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Beware of fake tech support

Published March 7th, 2013 at 8:00 AM EDT , modified March 7th, 2013 at 8:00 AM EDT

Right in line with yesterday’s theme involving trust, I have been reminded of yet another trust issue. When you call tech support for a particular product, your goal is probably to talk to an official representative of the company that makes that product. If you want support for an Apple device, you’re going to call Apple’s tech support, right? Unfortunately, a couple times in the last two weeks, I have seen people fooled into calling a company that is pretending to offer official Apple support.

mytechhelpOn Google, at this moment, searching for “Apple support” results in the first item shown being an advertisement for mytechhelp.com. However, the ad (seen at right) is rather misleading, reading “Call For Apple Support” in place of what should be a company name, and with a site address starting with “apple.support”.

Going to the web site, it doesn’t look much like an Apple site, for those familiar with Apple’s real site. The site itself even includes a disclaimer, in fairly small type, at the bottom of the page, saying that they are not affiliated with Apple.

Unfortunately, I’ve seen reports from people who just called the listed phone number without visiting the site. These folks were not given the name of the company they were dealing with, and were allowed to believe they were dealing with official Apple support. In both cases I am familiar with, the callers were told that their problems were caused by viruses. In one case, the user was charged $200 and given some anti-virus software to install. In another, the user was quoted a fee that was only “55 cents per day” to “take care of the problem” and give a full year’s coverage.

In both of these cases, the problems were not related to malware. In fact, in the latter case, the affected device was an iPhone that had not been jailbroken, for which there is no malware (or anti-virus software, for that matter).

It’s important to understand, of course, that I have only second-hand experience with this company. I have not tried calling the phone number myself, so I have not actually heard for myself how they take calls and how they introduce themselves to callers. However, I can say that, at least in these cases, the way the issue was reported to have been handled was nonsensical, and seems designed just to scare callers into spending money to remove a “dangerous virus.”

More important than blacklisting a particular company is raising awareness of this issue. Not only are there companies out there who will offer tech support without any real qualifications, Mac users recently have reported being called out of the blue by “tech support” claiming to have detected problems and offering assistance. The latter is a scam, pure and simple, relying on the fact that somebody is probably having some kind of problem and can be tricked into paying for “help” with those problems.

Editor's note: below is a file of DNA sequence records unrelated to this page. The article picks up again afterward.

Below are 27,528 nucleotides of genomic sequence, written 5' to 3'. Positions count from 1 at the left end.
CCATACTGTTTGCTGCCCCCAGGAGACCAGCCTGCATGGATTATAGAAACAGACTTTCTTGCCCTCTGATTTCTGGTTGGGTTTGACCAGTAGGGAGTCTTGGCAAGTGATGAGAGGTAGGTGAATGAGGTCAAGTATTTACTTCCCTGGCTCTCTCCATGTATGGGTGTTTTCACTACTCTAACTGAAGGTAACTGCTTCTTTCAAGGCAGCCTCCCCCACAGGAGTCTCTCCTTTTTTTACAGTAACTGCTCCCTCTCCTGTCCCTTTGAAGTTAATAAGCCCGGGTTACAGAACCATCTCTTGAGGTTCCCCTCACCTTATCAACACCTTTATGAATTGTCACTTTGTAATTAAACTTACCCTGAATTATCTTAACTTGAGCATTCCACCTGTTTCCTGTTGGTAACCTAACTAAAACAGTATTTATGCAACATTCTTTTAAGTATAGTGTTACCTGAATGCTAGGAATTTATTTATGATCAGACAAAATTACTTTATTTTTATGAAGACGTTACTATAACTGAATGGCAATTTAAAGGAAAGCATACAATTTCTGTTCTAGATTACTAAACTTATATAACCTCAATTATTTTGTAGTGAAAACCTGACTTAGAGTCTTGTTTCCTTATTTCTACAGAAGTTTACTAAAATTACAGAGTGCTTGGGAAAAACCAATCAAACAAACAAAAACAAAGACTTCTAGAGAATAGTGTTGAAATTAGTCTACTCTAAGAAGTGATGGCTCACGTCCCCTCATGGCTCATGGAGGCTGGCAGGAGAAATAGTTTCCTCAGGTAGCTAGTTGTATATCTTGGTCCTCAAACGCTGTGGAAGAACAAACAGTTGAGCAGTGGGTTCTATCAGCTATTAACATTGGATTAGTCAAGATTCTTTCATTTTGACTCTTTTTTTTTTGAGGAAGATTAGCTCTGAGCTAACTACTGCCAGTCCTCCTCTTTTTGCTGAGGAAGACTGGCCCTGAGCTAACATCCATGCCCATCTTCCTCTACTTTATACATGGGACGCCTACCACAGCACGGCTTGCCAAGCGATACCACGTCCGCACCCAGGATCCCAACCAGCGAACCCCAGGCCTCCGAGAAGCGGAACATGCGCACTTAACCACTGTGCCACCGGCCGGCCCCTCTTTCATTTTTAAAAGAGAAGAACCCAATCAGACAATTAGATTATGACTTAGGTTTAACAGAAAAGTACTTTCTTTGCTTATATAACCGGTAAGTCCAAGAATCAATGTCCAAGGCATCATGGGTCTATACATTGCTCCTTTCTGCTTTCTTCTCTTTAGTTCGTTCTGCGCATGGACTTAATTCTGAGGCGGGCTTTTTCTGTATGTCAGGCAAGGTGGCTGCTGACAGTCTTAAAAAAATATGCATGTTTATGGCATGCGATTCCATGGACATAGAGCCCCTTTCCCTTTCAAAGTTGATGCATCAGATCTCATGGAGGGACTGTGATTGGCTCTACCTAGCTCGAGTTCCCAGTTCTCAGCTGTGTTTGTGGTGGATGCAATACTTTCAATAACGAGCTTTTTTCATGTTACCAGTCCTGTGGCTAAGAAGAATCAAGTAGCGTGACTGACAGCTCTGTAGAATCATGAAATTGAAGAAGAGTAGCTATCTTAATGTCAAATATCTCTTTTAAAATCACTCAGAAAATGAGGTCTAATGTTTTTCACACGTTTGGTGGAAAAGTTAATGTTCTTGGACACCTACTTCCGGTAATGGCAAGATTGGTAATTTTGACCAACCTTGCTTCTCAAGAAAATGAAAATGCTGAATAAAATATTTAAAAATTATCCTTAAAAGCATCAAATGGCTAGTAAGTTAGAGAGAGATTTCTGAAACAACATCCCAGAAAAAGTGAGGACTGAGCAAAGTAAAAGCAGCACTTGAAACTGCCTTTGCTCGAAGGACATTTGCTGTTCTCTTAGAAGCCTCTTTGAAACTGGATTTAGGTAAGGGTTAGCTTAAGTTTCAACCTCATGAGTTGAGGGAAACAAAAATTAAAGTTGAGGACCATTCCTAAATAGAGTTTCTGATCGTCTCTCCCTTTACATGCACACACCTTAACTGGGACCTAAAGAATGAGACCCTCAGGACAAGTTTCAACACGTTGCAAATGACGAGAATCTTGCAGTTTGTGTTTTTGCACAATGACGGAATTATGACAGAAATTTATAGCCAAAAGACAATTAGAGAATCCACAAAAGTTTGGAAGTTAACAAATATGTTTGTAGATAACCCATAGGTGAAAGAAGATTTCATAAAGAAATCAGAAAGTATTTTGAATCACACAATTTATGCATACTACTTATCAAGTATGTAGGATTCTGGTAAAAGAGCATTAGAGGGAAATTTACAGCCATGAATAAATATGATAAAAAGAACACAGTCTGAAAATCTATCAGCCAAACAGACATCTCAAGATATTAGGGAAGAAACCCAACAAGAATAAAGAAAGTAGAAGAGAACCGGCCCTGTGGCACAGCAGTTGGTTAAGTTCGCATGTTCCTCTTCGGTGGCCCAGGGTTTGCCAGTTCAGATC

Thus, it’s important to remind Mac users to be more thoughtful when it comes to getting technical support. If you are looking for support directly from Apple, you should only go to Apple’s official support site or to an official Apple Store (though only after making an appointment at the Genius Bar… don’t try to just walk in). If you intend to seek support from a third-party – as you might for an out-of-warranty Mac, for example – be sure to thoroughly research the companies you are considering. Do not give your trust to anyone lightly!

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6 Comments

  • chrisg says:

    Your post reminds me of this recent experience:

    Two days ago I got a phone call from someone representing Microsoft technical services (or something to that effect), urging me to go to my computer ‘now’ so they could help me eradicate all of the many, many viruses they had detected going to and from my computer. When I asked, “Wait a minute, who are you, again?”, I didn’t hear ‘Microsoft’ mentioned, just something vague regarding Windows. I assured the caller I wasn’t experiencing any particular problems with viruses, said goodbye, and quickly hung up.

    I do have a homebuilt Windows computer, that I have mainly for study. It was not on at the time, but if it had been, I think I would have found this ‘tech’ person’s opening statements more alarming than they were. I was jolted for a moment.

    I am fairly sure that if I had fallen for this ruse, an attempt at getting me to allow remote access to my computer would have followed.

    This is a great site Mr. Reed. I visit here often, and my two little Mac minis are running well with frequent software updates and Sophos installed. Thanks!

    chrisg

  • Someone says:

    This reminds me of the MacDefender scam – a website tells you your computer is loaded with viruses, tricks you into downloading “security software,” fakes symptoms of a virus, and then tricks you into giving up your credit card #. Same idea here. I guess hackers and scammers never change…

  • aalien says:

    Nice post Thomas (as always)…

    I had seen this sometimes not only related to Apple… For some persons money talks higher in this “Ad System”…

    Thanks for this information. Really nice post indeed… Most people don’t notice this little things….

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